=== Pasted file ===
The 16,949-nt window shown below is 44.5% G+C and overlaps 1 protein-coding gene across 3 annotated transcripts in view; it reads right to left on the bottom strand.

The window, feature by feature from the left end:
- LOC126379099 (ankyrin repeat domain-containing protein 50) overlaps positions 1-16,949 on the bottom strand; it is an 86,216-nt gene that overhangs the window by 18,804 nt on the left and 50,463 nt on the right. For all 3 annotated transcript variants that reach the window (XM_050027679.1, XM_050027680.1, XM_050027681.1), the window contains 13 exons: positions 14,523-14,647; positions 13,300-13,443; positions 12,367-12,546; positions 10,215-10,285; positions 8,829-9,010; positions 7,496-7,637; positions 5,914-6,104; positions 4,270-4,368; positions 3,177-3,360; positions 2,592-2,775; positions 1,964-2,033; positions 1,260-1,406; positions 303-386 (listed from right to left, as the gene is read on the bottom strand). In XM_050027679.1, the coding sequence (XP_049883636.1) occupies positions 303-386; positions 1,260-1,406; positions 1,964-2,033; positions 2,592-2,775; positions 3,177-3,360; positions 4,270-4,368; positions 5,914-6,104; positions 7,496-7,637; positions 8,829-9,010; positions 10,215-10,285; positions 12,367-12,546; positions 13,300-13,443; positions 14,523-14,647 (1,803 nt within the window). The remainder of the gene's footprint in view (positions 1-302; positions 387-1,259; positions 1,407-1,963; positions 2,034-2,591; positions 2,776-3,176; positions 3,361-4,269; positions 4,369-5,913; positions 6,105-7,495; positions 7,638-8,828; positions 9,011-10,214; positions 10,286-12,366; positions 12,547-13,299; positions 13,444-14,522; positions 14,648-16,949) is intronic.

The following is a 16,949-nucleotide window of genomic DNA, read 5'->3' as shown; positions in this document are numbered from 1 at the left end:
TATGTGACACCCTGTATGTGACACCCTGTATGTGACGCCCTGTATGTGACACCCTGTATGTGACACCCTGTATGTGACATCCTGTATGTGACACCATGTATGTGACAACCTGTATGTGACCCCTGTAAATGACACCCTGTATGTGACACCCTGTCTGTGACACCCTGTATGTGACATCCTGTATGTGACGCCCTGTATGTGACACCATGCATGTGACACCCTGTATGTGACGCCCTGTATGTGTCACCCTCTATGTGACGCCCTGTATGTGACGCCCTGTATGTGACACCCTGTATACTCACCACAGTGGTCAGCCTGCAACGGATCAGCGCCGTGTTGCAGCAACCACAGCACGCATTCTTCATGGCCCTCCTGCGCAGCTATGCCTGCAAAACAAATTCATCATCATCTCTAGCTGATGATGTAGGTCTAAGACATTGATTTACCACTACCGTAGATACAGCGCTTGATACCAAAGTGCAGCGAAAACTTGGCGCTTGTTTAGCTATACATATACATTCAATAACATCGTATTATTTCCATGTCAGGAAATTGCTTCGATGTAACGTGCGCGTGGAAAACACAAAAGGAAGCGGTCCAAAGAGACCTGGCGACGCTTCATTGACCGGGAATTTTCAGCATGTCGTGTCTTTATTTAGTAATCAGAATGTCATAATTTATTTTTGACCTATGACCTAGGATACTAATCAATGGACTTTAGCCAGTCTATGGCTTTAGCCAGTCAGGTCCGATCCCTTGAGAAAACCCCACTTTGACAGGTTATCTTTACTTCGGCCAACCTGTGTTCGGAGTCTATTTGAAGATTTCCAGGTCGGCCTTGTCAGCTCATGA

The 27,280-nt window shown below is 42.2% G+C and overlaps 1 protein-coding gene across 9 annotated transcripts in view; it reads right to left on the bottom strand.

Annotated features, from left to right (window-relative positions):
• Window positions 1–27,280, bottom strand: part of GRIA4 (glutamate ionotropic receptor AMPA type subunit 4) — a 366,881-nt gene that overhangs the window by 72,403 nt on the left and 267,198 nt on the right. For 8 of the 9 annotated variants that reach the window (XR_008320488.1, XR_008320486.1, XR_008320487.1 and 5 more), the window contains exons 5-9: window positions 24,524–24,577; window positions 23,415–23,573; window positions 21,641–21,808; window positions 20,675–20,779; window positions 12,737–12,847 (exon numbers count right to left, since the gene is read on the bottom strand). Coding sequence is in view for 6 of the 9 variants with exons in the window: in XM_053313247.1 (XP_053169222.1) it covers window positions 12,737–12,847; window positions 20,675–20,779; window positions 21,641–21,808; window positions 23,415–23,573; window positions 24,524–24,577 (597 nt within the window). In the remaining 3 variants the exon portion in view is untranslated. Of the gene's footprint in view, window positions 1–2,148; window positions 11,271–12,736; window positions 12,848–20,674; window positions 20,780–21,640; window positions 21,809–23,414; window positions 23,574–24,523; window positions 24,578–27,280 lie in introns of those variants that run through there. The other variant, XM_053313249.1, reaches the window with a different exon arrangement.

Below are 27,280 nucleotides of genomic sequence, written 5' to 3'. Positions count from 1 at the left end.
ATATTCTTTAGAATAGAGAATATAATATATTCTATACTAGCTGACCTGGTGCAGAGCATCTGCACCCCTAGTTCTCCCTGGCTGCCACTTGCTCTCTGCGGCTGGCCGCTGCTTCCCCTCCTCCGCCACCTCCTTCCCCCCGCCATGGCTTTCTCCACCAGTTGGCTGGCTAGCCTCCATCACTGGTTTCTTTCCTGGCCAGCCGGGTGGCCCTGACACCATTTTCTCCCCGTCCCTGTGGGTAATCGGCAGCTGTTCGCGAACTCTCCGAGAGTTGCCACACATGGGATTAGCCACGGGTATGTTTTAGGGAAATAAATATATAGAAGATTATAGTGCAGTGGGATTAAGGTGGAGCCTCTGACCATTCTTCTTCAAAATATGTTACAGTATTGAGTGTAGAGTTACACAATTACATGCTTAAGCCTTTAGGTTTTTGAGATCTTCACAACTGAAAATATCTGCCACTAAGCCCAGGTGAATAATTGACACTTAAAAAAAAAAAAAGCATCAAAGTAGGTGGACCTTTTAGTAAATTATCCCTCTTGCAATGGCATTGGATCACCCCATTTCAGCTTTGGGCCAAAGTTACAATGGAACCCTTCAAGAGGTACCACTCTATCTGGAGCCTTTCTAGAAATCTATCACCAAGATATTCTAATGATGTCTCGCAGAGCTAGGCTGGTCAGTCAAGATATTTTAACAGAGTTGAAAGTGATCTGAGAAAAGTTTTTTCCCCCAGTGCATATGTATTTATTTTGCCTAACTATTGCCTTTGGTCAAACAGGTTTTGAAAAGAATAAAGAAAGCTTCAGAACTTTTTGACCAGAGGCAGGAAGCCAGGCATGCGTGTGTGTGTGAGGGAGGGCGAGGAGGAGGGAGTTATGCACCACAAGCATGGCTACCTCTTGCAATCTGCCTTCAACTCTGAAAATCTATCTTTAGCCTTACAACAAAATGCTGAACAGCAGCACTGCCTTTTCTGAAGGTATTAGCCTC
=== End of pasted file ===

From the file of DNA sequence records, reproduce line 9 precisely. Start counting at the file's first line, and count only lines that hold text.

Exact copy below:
Below are 27,280 nucleotides of genomic sequence, written 5' to 3'. Positions count from 1 at the left end.